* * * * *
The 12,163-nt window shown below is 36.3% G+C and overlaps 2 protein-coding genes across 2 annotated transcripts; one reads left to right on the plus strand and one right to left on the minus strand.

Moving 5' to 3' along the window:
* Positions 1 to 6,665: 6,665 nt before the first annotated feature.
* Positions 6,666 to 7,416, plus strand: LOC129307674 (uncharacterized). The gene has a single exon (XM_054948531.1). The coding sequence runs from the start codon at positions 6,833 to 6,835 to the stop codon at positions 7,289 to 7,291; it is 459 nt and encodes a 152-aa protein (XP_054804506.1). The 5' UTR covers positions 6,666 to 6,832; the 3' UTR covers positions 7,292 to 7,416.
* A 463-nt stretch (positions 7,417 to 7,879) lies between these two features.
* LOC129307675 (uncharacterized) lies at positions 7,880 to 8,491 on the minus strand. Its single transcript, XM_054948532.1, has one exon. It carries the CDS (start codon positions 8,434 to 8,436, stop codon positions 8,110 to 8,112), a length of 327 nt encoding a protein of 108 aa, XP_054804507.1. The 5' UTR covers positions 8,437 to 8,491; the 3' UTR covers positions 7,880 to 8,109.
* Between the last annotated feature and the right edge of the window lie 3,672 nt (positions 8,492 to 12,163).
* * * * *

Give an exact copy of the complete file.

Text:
The 12,163-nt window shown below is 36.3% G+C and overlaps 2 protein-coding genes across 2 annotated transcripts; one reads left to right on the plus strand and one right to left on the minus strand.

Moving 5' to 3' along the window:
* Positions 1 to 6,665: 6,665 nt before the first annotated feature.
* Positions 6,666 to 7,416, plus strand: LOC129307674 (uncharacterized). The gene has a single exon (XM_054948531.1). The coding sequence runs from the start codon at positions 6,833 to 6,835 to the stop codon at positions 7,289 to 7,291; it is 459 nt and encodes a 152-aa protein (XP_054804506.1). The 5' UTR covers positions 6,666 to 6,832; the 3' UTR covers positions 7,292 to 7,416.
* A 463-nt stretch (positions 7,417 to 7,879) lies between these two features.
* LOC129307675 (uncharacterized) lies at positions 7,880 to 8,491 on the minus strand. Its single transcript, XM_054948532.1, has one exon. It carries the CDS (start codon positions 8,434 to 8,436, stop codon positions 8,110 to 8,112), a length of 327 nt encoding a protein of 108 aa, XP_054804507.1. The 5' UTR covers positions 8,437 to 8,491; the 3' UTR covers positions 7,880 to 8,109.
* Between the last annotated feature and the right edge of the window lie 3,672 nt (positions 8,492 to 12,163).